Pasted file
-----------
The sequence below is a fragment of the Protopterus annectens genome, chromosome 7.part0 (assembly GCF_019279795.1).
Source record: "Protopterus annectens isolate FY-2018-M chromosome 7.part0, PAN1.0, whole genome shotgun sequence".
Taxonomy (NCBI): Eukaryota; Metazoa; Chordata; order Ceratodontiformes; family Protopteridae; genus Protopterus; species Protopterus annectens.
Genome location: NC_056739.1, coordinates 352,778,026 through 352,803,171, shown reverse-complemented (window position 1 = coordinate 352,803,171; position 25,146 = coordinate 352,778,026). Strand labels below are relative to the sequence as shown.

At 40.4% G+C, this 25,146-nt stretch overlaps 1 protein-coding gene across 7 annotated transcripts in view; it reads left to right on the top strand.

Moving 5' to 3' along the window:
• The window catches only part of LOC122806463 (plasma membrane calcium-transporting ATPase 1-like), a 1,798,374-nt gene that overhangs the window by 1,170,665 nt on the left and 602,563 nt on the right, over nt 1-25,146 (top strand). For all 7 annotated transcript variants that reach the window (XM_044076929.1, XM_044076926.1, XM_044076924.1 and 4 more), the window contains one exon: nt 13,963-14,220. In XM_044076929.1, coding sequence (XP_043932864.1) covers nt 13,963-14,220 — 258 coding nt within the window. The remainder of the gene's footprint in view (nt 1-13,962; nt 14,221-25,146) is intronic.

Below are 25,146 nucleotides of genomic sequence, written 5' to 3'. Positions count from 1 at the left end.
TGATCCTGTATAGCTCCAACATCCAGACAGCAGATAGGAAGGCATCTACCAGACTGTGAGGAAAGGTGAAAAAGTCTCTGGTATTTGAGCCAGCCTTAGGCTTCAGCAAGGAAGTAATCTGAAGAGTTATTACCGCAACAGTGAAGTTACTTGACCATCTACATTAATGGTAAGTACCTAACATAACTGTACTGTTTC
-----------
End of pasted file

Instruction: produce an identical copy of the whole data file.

The sequence below is a fragment of the Protopterus annectens genome, chromosome 7.part0 (assembly GCF_019279795.1).
Source record: "Protopterus annectens isolate FY-2018-M chromosome 7.part0, PAN1.0, whole genome shotgun sequence".
Taxonomy (NCBI): Eukaryota; Metazoa; Chordata; order Ceratodontiformes; family Protopteridae; genus Protopterus; species Protopterus annectens.
Genome location: NC_056739.1, coordinates 352,778,026 through 352,803,171, shown reverse-complemented (window position 1 = coordinate 352,803,171; position 25,146 = coordinate 352,778,026). Strand labels below are relative to the sequence as shown.

At 40.4% G+C, this 25,146-nt stretch overlaps 1 protein-coding gene across 7 annotated transcripts in view; it reads left to right on the top strand.

Moving 5' to 3' along the window:
• The window catches only part of LOC122806463 (plasma membrane calcium-transporting ATPase 1-like), a 1,798,374-nt gene that overhangs the window by 1,170,665 nt on the left and 602,563 nt on the right, over nt 1-25,146 (top strand). For all 7 annotated transcript variants that reach the window (XM_044076929.1, XM_044076926.1, XM_044076924.1 and 4 more), the window contains one exon: nt 13,963-14,220. In XM_044076929.1, coding sequence (XP_043932864.1) covers nt 13,963-14,220 — 258 coding nt within the window. The remainder of the gene's footprint in view (nt 1-13,962; nt 14,221-25,146) is intronic.

Below are 25,146 nucleotides of genomic sequence, written 5' to 3'. Positions count from 1 at the left end.
TGATCCTGTATAGCTCCAACATCCAGACAGCAGATAGGAAGGCATCTACCAGACTGTGAGGAAAGGTGAAAAAGTCTCTGGTATTTGAGCCAGCCTTAGGCTTCAGCAAGGAAGTAATCTGAAGAGTTATTACCGCAACAGTGAAGTTACTTGACCATCTACATTAATGGTAAGTACCTAACATAACTGTACTGTTTC